Traditions recorded by both Muslim and Bukhari states:
On the authority of Abdullah Ibn Masud...who said: ``(I recollect) as if I
am still looking at the Apostle of God narrating about a prophet who was beaten
by his own people until he was bleeding profusely, yet as he was wiping away the
blood from his face he said, `O God, forgive my people for they know not.'"
Who was the prophet who spoke these words? On which occasion were they
spoken? Anyone who searches the entire Bible will never find such a prophet in
the Old Testament. But surely he will find an adequate report about Christ's
excruciating agony and the abuse He suffered from His own people and His
crucifixion. There, on the cross, in the last moments of His life, He said:
Father, forgive them; for they do not know what they do. (Luke 23:34, NKJ)
This is the full text of Jesus' supplication on the cross, in the most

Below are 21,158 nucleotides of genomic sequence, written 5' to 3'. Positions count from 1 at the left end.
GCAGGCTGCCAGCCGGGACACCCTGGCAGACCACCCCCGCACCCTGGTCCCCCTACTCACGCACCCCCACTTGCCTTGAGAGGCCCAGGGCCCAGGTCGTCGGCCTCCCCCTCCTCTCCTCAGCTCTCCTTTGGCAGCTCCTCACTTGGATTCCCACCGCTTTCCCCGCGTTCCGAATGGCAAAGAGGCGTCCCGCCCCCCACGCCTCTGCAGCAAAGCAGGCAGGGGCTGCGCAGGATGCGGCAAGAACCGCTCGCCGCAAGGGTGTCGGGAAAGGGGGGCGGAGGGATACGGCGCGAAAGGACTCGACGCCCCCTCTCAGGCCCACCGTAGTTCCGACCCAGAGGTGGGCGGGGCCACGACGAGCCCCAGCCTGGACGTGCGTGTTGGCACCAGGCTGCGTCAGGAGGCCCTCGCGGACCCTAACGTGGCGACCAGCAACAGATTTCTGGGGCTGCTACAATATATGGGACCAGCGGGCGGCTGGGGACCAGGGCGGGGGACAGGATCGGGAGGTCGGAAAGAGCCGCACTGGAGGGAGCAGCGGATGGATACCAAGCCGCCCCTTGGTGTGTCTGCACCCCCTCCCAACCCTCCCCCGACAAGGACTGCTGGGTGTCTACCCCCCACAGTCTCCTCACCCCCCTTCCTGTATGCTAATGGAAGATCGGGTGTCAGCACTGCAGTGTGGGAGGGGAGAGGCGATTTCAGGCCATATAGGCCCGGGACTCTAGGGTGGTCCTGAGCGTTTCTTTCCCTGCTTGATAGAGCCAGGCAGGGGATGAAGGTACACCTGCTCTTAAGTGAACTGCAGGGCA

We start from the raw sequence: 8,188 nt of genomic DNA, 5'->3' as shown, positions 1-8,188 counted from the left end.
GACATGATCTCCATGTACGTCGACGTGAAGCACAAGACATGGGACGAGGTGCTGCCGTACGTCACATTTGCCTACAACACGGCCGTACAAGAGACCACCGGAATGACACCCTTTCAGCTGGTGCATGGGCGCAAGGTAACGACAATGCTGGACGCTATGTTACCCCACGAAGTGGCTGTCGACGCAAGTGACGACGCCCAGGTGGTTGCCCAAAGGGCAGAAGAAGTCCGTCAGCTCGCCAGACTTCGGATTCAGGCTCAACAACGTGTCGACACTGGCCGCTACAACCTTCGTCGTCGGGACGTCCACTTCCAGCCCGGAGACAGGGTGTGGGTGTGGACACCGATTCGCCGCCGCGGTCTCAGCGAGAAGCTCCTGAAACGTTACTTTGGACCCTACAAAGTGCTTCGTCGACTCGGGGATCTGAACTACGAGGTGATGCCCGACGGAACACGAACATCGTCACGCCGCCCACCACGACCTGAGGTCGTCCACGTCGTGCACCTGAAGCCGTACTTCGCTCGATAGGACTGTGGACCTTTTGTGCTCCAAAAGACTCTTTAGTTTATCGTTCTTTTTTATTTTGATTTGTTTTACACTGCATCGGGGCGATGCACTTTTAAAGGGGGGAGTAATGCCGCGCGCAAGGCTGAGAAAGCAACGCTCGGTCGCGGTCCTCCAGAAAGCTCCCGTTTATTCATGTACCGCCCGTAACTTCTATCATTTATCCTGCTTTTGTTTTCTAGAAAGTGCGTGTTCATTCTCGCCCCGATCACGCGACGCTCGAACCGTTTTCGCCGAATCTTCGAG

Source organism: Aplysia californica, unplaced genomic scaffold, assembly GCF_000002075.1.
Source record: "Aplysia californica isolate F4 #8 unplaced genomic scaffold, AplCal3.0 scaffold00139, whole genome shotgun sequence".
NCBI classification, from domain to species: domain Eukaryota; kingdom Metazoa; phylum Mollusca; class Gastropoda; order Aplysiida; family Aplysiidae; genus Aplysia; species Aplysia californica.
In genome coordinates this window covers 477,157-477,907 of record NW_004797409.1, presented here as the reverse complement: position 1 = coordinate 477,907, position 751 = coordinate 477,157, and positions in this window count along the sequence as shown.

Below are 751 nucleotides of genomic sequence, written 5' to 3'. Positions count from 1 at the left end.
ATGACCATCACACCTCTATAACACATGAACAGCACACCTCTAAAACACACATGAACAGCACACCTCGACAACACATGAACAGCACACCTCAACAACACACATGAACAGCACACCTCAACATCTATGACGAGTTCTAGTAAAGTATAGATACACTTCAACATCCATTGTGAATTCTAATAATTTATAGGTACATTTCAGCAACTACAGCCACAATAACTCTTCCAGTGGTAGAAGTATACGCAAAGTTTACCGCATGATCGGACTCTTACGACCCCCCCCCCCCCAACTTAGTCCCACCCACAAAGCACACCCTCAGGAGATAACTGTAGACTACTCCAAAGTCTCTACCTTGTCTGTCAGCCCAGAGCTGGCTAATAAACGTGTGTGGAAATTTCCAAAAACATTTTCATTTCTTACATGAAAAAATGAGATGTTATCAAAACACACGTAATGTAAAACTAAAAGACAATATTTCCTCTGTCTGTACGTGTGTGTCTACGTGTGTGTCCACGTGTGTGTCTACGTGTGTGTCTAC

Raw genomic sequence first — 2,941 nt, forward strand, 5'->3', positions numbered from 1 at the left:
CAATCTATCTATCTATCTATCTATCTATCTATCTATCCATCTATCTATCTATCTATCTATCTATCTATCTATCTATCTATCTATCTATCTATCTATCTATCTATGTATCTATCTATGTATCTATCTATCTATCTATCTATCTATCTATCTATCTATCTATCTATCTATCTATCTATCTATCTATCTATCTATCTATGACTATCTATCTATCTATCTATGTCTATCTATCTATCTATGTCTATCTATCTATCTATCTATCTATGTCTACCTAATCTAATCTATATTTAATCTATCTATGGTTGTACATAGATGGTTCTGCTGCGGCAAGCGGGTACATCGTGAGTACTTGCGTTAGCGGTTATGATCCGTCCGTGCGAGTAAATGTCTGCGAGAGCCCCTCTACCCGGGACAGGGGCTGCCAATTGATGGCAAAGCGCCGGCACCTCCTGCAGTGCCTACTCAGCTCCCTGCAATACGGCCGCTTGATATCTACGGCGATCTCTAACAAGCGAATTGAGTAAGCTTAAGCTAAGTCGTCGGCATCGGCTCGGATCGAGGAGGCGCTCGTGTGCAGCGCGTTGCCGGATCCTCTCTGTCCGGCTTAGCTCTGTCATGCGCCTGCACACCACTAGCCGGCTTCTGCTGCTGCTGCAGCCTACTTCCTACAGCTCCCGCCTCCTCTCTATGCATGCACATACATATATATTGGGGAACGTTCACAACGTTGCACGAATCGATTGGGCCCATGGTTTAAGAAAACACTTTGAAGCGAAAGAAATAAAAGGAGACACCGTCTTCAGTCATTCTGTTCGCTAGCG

crucial moment of his life. In fact, this Tradition is another indirect proof of
the authenticity of the Bible. It also contradicts the allegation of the direct
ascension which omits any mention of Jesus' sufferings either in the Quran or in
the interpretation of the expositors.
The two verses recorded in Sura Mary 19, about Jesus and Yahya and the
invocation for peace to be upon them the day they were born, the day they die
and the day they will be resurrected are, in my opinion, further evidence of the
death of Christ, for two primary reasons:
First, all Muslim scholars agree that Yahya died and the verse, ``Peace be